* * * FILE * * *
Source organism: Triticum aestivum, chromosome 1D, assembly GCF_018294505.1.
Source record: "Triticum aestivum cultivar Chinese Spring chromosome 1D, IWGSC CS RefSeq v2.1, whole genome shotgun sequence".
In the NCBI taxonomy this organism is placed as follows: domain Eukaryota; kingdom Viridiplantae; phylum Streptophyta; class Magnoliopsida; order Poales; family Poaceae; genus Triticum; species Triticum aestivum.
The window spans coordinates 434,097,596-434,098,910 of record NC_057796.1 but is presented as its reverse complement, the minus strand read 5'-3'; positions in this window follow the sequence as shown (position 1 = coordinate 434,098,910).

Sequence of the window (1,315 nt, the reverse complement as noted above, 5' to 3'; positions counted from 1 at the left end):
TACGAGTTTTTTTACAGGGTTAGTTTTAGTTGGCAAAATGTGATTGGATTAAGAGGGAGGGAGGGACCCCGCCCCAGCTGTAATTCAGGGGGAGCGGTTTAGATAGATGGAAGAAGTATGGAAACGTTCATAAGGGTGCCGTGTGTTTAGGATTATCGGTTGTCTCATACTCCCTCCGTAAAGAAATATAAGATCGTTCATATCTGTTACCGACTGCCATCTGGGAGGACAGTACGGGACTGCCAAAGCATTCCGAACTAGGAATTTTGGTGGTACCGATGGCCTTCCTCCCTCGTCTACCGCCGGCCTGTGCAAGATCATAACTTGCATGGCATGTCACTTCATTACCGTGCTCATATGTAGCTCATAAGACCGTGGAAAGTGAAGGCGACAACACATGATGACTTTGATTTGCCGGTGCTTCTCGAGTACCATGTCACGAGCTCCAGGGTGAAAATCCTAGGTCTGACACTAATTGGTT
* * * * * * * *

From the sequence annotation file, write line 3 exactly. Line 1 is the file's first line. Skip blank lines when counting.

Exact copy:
In the NCBI taxonomy this organism is placed as follows: domain Eukaryota; kingdom Viridiplantae; phylum Streptophyta; class Magnoliopsida; order Poales; family Poaceae; genus Triticum; species Triticum aestivum.